On Oct. 31, 1517, Martin Luther nailed his 95 Theses to the door of Germany’s Wittenberg Castle Church and inadvertently ushered in what came to be known as the Reformation. In his theses, Luther explicitly attacked the Catholic Church’s lucrative practice of selling papal indulgences that promised individuals they could purchase absolution from their sins and hasten their way into heaven. Luther’s 95 Theses. Ferdinand Pauwels, via Wikimedia...

The man who gave us the Reformation – and it wasn't Martin Luther

by Angus Cameron Added 27.10.2017
When Martin Luther published his 95 theses 500 years ago this month, so the story goes, his general target was the corruption of the church. But he also had a very particular organisation in his sights. By October 1517, the extraordinary reach and power of the Fugger banking family was threatening not only the integrity of religion, but the very foundations of European society. If Luther’s words provided the spark for the Reformation, it was...

Child Poverty In America Is Indefensible

by Alon Ben-Meir Added 26.10.2017
The Trump administration’s proposals on the annual budget, the efforts to repeal and replace the Affordable Care Act (Obamacare), and restructuring of the tax system all point to a sad and even tragic conclusion. The poor will be poorer, dilapidated towns will continue to crumble, and crime will rise; but worst of all, our underprivileged children will be weaker, suffering from a lack of medical care and malnutrition with little or no...

Xi Jinping sets out plans to make China great again

by Jinghan Zeng Added 23.10.2017
Extract: "As far as the Chinese authorities are concerned, Donald Trump’s rise to the presidency in the US and the chaos of Brexit in the UK are glaring examples of democratic failure,..." In 1793, in his letter to Britain’s King George III, China’s Qianlong emperor rejected all the British requests to improve the state of trade between England and China. After all, the Middle Kingdom “possesses all things in prolific abundance … there is no...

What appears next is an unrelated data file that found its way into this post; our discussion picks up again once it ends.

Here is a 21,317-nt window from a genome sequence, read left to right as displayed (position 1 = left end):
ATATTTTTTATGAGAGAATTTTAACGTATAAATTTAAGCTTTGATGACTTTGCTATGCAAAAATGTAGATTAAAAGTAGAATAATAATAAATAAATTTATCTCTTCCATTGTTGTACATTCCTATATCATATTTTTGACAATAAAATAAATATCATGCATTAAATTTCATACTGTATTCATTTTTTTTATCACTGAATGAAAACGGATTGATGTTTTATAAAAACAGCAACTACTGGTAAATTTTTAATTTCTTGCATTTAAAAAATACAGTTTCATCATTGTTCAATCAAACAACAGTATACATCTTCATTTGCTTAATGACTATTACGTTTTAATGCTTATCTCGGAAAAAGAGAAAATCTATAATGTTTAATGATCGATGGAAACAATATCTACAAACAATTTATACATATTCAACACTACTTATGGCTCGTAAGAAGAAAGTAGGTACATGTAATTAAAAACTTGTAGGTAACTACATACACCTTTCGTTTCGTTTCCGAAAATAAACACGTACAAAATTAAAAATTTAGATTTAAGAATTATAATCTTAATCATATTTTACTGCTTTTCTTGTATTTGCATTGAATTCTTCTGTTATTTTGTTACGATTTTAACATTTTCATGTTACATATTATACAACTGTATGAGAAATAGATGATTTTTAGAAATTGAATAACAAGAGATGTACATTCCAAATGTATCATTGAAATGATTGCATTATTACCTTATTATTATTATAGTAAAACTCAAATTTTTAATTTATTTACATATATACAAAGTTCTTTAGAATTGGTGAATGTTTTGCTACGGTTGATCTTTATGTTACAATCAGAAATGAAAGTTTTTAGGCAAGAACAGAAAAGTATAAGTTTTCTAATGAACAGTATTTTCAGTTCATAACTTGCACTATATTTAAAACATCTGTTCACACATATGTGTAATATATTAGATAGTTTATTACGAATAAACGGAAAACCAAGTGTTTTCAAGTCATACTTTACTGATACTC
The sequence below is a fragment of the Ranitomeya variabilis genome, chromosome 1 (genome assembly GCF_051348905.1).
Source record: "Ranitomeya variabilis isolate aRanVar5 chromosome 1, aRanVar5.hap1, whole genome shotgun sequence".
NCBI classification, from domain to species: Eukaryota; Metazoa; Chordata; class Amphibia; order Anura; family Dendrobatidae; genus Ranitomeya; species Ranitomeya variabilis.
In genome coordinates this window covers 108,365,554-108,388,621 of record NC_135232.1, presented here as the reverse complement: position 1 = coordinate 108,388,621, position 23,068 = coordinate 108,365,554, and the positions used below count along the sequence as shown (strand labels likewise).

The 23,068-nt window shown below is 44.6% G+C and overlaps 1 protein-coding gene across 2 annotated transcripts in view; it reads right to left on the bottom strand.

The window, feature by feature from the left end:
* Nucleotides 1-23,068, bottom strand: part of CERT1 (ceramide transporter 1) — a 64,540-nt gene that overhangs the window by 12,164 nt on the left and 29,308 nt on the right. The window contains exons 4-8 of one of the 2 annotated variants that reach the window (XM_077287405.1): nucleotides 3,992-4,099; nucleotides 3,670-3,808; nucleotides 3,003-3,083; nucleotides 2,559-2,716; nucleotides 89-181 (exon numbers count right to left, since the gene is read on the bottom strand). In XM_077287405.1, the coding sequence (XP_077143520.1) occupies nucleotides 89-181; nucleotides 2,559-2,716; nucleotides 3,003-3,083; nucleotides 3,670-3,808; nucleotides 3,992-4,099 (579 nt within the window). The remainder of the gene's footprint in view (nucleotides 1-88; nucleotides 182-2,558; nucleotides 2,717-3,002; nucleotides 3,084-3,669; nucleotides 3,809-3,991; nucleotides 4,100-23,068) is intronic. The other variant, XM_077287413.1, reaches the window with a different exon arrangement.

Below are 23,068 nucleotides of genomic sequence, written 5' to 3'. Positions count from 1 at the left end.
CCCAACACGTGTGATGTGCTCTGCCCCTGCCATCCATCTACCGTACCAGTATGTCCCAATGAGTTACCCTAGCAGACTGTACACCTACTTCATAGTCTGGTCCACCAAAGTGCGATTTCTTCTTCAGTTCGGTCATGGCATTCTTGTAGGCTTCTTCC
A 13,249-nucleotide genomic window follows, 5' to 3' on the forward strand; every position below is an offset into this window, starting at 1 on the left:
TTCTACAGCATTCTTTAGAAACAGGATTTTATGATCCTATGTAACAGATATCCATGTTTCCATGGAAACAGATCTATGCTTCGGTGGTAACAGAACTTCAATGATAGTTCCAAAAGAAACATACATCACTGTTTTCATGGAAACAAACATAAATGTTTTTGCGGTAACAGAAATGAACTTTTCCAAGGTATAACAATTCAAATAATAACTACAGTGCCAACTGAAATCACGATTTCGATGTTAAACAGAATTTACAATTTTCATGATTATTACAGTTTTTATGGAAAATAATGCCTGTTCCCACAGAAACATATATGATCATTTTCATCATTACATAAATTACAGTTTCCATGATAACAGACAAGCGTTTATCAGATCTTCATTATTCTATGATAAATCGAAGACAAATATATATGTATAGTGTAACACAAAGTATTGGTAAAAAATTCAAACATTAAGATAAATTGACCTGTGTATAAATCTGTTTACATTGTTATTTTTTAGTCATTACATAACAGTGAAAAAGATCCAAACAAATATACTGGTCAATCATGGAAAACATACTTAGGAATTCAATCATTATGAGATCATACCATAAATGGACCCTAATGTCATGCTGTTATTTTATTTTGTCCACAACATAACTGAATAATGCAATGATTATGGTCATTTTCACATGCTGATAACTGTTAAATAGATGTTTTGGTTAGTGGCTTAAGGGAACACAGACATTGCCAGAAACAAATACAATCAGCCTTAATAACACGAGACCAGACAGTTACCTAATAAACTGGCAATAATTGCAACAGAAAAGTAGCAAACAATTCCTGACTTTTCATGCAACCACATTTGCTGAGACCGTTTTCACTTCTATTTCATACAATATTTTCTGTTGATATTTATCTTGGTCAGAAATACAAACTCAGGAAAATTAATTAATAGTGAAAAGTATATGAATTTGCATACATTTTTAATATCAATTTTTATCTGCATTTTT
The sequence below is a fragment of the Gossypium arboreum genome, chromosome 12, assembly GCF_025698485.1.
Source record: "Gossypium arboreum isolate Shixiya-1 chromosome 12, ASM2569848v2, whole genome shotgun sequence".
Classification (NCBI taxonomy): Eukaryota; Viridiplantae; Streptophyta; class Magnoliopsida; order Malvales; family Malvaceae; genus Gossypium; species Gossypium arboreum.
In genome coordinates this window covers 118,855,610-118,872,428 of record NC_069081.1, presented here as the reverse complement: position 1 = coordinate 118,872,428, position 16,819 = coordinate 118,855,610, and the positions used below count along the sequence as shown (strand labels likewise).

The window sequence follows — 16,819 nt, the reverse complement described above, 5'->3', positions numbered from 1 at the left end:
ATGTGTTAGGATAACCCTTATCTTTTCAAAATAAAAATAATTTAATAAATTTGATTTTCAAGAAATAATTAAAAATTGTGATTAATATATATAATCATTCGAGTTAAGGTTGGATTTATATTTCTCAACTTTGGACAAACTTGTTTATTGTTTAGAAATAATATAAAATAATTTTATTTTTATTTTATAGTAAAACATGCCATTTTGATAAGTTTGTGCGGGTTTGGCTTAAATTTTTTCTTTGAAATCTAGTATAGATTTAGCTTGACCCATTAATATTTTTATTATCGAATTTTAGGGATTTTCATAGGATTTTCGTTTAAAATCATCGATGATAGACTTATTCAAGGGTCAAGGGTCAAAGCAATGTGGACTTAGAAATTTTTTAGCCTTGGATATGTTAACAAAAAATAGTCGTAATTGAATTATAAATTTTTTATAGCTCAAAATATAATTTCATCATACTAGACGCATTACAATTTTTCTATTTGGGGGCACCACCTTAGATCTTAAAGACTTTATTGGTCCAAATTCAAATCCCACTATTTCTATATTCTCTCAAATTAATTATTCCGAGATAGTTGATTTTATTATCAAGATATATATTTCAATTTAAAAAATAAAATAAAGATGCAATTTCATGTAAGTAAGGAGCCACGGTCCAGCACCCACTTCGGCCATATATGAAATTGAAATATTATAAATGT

George W. Bush & GOP lack standing to bash Trump for Racism

by Juan Cole Added 21.10.2017
George W. Bush gave a speech on Thursday widely interpreted as an attack on Trump in which he deplored the rise of white nationalism and bigotry in the past year. “Bigotry,” he lamented, “seems emboldened.” George W. Bush may or may not personally be a nice guy. People used to say he was the sort of person you’d enjoy going for a beer with, and he has had close African-American and Arab friends. On the other hand, he authorized the CIA to...

Is There an Alternative to Capitalism?

by Sam Ben-Meir Added 18.10.2017
It never ceases to surprise me how merely the suggestion that our current global capitalistic system is not the best humanity can do for itself, is so often met with virulent hostility. One would think that when we are still recovering from the economic crisis of 2007-2008 (and many economists see an even worse crisis on the horizon), when inequality has been steadily rising since the neoliberal turn of the early 1980s, when real wages have...

Why we need new regulations to protect us from Facebook and Equifax

by Vivek Wadhwa Added 15.10.2017
The theft of an estimated 143 million Americans’ personal details in a data breach of consumer-credit reporting agency Equifax and the Russian hack of the U.S. elections through Facebook had one thing in common: they were facilitated by the absence of legal protection for personal data. Though the U.S. Constitution provides Americans with privacy rights and freedoms, it doesn’t protect them from modern-day scavengers who obtain...